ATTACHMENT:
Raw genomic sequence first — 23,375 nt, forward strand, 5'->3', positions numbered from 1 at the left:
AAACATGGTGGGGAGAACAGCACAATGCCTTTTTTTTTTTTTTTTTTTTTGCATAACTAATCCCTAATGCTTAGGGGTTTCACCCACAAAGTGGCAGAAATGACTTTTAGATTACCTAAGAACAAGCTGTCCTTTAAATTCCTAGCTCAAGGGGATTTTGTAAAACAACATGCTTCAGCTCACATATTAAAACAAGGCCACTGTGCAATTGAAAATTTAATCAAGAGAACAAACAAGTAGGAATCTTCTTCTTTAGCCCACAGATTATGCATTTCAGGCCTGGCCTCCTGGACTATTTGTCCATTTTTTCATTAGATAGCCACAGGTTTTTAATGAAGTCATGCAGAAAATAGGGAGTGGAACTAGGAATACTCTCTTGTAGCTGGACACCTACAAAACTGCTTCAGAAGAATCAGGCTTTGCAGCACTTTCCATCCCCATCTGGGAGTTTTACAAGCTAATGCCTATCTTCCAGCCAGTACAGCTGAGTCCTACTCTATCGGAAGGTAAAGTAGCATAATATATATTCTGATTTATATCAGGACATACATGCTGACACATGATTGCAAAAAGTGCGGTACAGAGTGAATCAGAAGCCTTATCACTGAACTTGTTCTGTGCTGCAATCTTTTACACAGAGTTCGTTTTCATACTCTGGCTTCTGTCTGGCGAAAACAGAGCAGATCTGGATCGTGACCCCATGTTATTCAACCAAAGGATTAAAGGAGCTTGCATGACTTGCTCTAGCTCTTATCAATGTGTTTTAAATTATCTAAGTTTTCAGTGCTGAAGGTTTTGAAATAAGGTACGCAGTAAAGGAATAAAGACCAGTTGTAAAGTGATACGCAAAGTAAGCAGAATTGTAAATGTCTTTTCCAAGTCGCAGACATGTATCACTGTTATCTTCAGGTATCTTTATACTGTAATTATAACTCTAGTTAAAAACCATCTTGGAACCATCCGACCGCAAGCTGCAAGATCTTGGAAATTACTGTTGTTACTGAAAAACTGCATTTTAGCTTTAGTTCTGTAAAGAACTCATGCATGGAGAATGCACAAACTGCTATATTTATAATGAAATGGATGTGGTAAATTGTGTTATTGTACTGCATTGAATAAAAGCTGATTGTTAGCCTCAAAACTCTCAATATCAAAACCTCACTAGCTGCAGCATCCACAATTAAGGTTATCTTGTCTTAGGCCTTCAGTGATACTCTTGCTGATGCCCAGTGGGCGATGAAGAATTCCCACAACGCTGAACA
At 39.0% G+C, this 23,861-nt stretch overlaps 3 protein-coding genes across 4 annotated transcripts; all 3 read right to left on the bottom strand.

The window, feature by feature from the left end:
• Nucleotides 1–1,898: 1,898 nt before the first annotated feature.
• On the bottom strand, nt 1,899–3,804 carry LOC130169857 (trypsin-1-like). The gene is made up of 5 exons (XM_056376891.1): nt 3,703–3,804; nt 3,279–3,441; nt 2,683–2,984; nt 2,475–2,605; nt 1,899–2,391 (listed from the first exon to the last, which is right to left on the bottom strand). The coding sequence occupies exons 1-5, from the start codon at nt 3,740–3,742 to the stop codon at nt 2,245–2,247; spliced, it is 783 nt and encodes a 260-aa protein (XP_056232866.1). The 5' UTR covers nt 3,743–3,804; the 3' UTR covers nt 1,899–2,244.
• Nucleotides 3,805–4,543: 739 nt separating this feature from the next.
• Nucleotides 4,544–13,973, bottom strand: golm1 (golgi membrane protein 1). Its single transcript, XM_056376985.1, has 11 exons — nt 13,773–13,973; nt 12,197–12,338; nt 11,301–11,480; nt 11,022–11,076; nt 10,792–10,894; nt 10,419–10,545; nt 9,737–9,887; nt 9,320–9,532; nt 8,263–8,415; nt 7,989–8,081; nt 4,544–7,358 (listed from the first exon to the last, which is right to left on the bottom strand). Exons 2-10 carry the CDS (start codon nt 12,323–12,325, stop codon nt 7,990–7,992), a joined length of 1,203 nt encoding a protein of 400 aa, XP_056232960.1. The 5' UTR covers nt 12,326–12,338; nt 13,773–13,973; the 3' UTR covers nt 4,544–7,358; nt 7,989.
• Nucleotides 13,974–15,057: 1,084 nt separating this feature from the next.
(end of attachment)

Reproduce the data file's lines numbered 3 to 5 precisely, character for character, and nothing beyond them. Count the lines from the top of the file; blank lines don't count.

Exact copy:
At 39.0% G+C, this 23,861-nt stretch overlaps 3 protein-coding genes across 4 annotated transcripts; all 3 read right to left on the bottom strand.

The window, feature by feature from the left end:
• Nucleotides 1–1,898: 1,898 nt before the first annotated feature.